decided: April 17, 1972.
GREAT ATLANTIC & PACIFIC TEA COMPANY, INC.
Appeal from judgment of Court of Common Pleas of Delaware County, No. 10362 of 1969, in case of Mary Dougherty v. The Great Atlantic & Pacific Tea Company, Inc.
John A. Prodoehl, Jr., with him Proedoehl and Riess, for appellant.
S. Walter Foulkrod, III, with him F. Kirk Adams, Harold L. Ervin, Jr., and Butler, Beatty, Greer & Johnson, for appellee.
Wright, P. J., Watkins, Jacobs, Hoffman, Spaulding, Cercone and Packel, JJ. Opinion by Packel, J. Wright, P. J., Watkins and Jacobs, JJ., would affirm on the opinion of Judge Bloom.
[ 221 Pa. Super. Page 222]
A jar of olives fell from a shelf in a supermarket and struck a shopper. The jury returned a verdict for the shopper in the amount of $11,497.45, but judgment n.o.v. was granted by the court.
The real question presented by this appeal is whether the stacking of goods for selection by consumers on a shelf six feet or higher is sufficient to warrant a jury conclusion of liability. The assistant manager of the supermarket testified that he was 5' 11" and that he would have to take a short stretch to get up to the top shelf. The shopper was approximately 5' tall. On the top shelf were two rows of olive jars. The jar which struck the shopper apparently came from the upper row. There was no specific testimony as to what caused the jar to fall.
Pennsylvania cases deny the applicability of res ipsa loquitur or the exclusive control doctrine to cases of this sort. Cohen v. Penn Fruit Co., Inc., 192 Pa. Superior Ct. 244, 159 A.2d 558 (1960); Jones v. Sanitary Market Co., 185 Pa. Superior Ct. 163, 137 A.2d 859 (1958); Rogers v. Horn & Hardart Baking Co., 183 Pa. Superior Ct. 83, 127 A.2d 762 (1956); DeClerico v. Gimbel Bros., Inc., 160 Pa. Superior Ct. 197, 50 A.2d 716 (1947).
Nevertheless, our courts have sustained jury determinations of liability where there was evidence that merchandise had been improperly stacked. Doerflinger v. Davis, 412 Pa. 401, 194 A.2d 897 (1963); Garber v. Great Atlantic & Pacific Tea Co., 397 Pa. 323, 155 A.2d 346 (1959); Wooley v. Great Atlantic & Pacific Tea Co., 180 F. Supp. 529 (W.D. Pa. 1960), aff'd, 281 F.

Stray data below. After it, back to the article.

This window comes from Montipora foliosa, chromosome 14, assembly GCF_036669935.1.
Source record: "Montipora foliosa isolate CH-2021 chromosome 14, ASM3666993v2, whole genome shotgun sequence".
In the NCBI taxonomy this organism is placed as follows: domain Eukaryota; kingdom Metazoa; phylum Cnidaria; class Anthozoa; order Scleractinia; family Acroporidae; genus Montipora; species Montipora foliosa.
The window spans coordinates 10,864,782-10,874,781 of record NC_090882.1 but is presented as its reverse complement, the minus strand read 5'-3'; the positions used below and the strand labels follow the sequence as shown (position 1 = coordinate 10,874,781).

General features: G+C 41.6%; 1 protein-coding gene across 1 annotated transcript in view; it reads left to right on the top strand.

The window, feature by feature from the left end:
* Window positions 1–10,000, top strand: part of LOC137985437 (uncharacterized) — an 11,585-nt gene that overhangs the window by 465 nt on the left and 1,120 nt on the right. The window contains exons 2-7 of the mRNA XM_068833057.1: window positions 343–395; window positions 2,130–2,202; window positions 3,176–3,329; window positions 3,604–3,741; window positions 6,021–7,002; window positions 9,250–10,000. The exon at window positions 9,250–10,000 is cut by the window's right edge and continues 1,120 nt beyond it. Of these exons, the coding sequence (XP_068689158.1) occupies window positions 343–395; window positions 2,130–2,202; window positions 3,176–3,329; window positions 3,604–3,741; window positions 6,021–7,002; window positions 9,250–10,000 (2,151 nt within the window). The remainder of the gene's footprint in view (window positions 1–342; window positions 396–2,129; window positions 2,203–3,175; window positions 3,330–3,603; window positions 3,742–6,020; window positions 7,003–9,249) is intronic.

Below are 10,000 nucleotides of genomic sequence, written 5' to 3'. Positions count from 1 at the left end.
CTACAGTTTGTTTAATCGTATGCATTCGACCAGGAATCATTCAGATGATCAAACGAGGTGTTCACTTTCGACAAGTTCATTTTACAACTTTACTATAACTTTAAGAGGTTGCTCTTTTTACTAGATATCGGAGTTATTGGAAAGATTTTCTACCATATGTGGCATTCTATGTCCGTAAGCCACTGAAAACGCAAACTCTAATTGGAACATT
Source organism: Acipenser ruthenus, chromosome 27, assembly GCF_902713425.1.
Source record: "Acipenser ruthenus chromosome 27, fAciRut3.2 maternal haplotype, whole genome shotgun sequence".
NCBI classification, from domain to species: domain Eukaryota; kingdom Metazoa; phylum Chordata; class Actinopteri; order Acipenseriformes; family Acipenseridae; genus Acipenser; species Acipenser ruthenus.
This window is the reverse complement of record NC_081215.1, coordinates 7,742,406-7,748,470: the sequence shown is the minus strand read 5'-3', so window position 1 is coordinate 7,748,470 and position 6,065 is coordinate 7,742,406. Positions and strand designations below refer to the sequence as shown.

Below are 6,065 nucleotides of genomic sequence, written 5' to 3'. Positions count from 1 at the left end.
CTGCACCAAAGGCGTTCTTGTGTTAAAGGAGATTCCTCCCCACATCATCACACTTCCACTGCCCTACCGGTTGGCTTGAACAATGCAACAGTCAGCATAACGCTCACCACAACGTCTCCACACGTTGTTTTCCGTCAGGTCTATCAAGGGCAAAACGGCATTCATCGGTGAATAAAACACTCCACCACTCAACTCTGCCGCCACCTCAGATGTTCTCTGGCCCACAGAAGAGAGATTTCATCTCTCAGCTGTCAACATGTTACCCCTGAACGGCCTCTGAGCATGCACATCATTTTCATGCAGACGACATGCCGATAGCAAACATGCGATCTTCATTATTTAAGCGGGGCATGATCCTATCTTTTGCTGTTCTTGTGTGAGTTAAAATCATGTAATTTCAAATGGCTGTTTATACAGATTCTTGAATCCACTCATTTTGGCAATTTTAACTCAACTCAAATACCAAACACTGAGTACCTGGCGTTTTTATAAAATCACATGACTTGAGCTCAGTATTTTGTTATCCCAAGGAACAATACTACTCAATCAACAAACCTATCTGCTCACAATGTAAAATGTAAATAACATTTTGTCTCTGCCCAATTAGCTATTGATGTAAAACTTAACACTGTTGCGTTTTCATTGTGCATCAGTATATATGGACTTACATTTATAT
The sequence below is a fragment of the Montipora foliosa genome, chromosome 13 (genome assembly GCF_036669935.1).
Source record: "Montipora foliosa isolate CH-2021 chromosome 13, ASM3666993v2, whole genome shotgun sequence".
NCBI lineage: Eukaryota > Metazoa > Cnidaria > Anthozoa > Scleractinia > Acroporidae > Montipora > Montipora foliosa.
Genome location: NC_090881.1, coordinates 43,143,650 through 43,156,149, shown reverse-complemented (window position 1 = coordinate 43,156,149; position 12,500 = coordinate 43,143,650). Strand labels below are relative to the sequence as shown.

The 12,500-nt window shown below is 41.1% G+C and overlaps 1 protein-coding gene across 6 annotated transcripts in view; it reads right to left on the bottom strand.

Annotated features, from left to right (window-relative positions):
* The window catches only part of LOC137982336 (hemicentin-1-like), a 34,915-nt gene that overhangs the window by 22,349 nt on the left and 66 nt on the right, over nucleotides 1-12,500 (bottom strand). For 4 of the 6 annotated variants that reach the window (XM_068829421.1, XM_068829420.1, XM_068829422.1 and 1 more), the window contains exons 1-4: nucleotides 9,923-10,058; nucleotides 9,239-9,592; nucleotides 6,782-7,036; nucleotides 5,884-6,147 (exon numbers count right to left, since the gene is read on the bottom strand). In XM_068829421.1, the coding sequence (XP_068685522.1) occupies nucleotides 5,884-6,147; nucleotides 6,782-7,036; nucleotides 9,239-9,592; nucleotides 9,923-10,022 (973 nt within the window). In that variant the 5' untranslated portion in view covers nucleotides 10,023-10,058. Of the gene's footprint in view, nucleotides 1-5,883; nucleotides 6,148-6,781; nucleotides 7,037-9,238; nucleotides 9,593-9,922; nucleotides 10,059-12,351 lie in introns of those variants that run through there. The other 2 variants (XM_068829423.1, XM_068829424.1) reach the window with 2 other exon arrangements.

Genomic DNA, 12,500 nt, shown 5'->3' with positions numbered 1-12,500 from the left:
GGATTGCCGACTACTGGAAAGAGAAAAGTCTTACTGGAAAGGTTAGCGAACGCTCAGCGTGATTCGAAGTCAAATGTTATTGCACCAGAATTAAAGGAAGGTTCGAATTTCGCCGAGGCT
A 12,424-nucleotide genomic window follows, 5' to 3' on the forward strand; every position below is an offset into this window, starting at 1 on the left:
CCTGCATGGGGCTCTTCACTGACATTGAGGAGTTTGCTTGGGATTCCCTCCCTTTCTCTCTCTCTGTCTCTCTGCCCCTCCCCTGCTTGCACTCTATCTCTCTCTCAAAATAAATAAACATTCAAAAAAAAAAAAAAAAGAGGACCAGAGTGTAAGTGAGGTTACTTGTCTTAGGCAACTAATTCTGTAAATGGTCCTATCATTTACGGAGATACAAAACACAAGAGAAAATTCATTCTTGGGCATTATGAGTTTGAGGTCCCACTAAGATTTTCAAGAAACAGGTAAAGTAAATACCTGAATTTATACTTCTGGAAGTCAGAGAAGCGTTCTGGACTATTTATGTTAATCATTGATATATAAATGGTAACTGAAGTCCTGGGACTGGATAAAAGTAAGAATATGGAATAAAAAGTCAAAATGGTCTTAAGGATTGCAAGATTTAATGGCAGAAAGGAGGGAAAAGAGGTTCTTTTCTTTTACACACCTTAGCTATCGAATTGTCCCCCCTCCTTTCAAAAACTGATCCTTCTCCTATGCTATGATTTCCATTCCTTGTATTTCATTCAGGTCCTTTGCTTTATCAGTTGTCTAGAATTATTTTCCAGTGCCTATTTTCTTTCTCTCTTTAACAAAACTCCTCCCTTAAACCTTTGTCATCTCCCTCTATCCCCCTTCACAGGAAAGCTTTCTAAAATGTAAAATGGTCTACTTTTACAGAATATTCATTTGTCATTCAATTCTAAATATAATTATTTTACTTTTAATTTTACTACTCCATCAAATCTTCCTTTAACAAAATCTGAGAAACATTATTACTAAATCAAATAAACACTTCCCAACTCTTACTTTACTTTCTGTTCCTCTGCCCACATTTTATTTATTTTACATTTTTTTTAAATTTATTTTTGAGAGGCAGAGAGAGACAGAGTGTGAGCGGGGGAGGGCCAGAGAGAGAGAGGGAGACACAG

[ 221 Pa. Super. Page 2232]
d 78 (3d Cir. 1960). Two cases specifically refer to stacking on shelves beyond the normal reach of consumers, and in each of them the inacessibility was apparently considered as a factor for the imposition of liability. Safeway Stores, Inc. v. Leake, 147 A.2d 439 (D.C. Mun. App. 1959); Pratt v. Womack, 359 P. 2d 223 (Okla. 1961).
The position of the appellant is that the risk of injury arises because of the high shelf, in that an employee may not stack the items properly or in that a customer's difficulty in stretching to reach the items may cause a disarray which can lead to an ultimate fall of an item. The appellee argued that the imposition of such a duty has no basis and would lead to economic waste in limiting the vertical space available for the conduct of such business enterprises.
We are of the view that such an economic loss, assuming that it exists, is to avoid a risk which should be borne by such commercial enterprises as a cost of doing business.
It is within the ambit of reasonableness for a jury to conclude that the stacking of food items to be selected by customers on high shelving, not readily reachable or viewable by employees or by customers, is subjecting customers to an unwarranted risk. The very reason for the need to exercise due care in stacking is that the initial or subsequent disarray may cause an item to fall. It is within the province of the jury to find that it is reasonably foreseeable that the use of high shelving can be a contributing factor in causing disarray and the fall of items from that high shelf.
The entry of judgment n.o.v. is reversed and the court below is directed to enter judgment on the verdict.
Judgment n.o.v. reversed and court below directed to enter judgment on the verdict.
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